Tech

Webcams, PCs, graphics cards, printers: Corona is throwing up prices

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Home office instead of the office, online shopping instead of shopping, video chat with friends instead of going to the pub: the Corona crisis has turned many habits in Germany upside down. When it comes to retail prices, too, new rules suddenly apply, as several market surveys show. Consumers should be prepared for this.

“Corona is also turning the world upside down when it comes to prices,” observes retail expert Eva Stüber from the Cologne Institute for Retail Research (IFH). For many products such as laptops or bicycles, the decisive factor for the price development is suddenly less competition than the availability of goods. “Old rules – such as the fact that the prices of new electronic devices slide after a few months – suddenly no longer apply,” she says.

Their assessment is supported by two market studies that were recently published. A study by the consumer portal Testberichte.de, which evaluated the price development in more than 1000 product categories for the period from May 2019 to February 2021, showed that the Corona crisis led to strong price increases for a whole range of products. The price of webcams, for example, has almost doubled since May 2020. First a noticeable shortage of supply due to the first lockdown in China had an impact – and then the growing demand due to the home office boom in Germany and logistics problems.

According to the Testberichte.de study, the golden rule that the prices of televisions, laptops or printers slide a few months after their market launch was not only overridden in the Corona year 2020. Those who waited to buy in order to save money could even experience a nasty surprise. The prices for PCs have risen by 79 percent, those for printers by 19 percent, watched the consumer portal.

According to the study, the changed living conditions in the pandemic – such as more frequent home-cooking or the closure of fitness studios – also made themselves felt in other product categories. According to the study, kitchen appliances increased in price by 25.4 percent, dishwashers by a good 20 percent and cross trainers by almost 18 percent. Medical thermometers and hair clippers also became significantly more expensive in the pandemic.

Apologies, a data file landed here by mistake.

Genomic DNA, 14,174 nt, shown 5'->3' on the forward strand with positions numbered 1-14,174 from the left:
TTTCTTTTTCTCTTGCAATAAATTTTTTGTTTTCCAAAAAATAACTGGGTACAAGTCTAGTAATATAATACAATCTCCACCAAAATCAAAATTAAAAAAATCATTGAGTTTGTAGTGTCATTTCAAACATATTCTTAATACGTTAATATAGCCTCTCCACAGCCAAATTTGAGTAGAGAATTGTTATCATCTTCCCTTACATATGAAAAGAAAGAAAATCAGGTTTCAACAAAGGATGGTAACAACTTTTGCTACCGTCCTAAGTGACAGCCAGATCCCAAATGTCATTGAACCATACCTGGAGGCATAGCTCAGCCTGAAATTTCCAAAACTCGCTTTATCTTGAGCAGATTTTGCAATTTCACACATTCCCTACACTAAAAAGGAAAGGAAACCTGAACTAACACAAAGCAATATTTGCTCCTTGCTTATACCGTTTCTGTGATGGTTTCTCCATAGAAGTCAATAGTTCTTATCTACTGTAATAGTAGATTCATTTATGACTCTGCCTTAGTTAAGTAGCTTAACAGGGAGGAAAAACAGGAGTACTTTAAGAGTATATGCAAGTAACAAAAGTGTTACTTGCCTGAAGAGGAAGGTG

One fell very similarly Study by the consumer forum mydealz for which the prices of 550 randomly selected products were compared. More than half of them became more expensive between February 15, 2020 and February 15, 2021. “The corona pandemic has thrown the markets off balance,” says company founder Fabian Spielberger. Not only televisions and printers have become more expensive, but also cutlery, dishes and glasses as well as films and video games. This is probably due to the fact that many consumers have spent more time at home.

Corona triggered a kind of chain reaction, says Spielberger. Production restrictions, logistics problems, bottlenecks in chip production and a sudden surge in demand for everything to do with home office, among other things, would have led to previously unknown price increases. “In some cases, goods were sold at prices above the recommended retail price.”

For the retail expert Stüber it is clear: “The strategy of standing out from the competition primarily through price has been undermined to some extent by the pandemic. At the moment, those who have the supply chain under control and can actually deliver – also to the fullest win Price.” This is particularly evident in the electronics market, where the short product cycles usually lead to a rapid drop in prices.

But the market watcher Spielberger sees light for consumers at the end of the tunnel. A certain normalization can already be observed in some product groups. The prices for webcams have recently dropped significantly again, even if they are not yet back at the pre-crisis level.

“Demand is slowly falling, which calms prices down,” he said. And improvement is also foreseeable when it comes to logistics. He is convinced that the end of the soaring prices is in sight for many products. “In the next few months, things should slowly relax again.”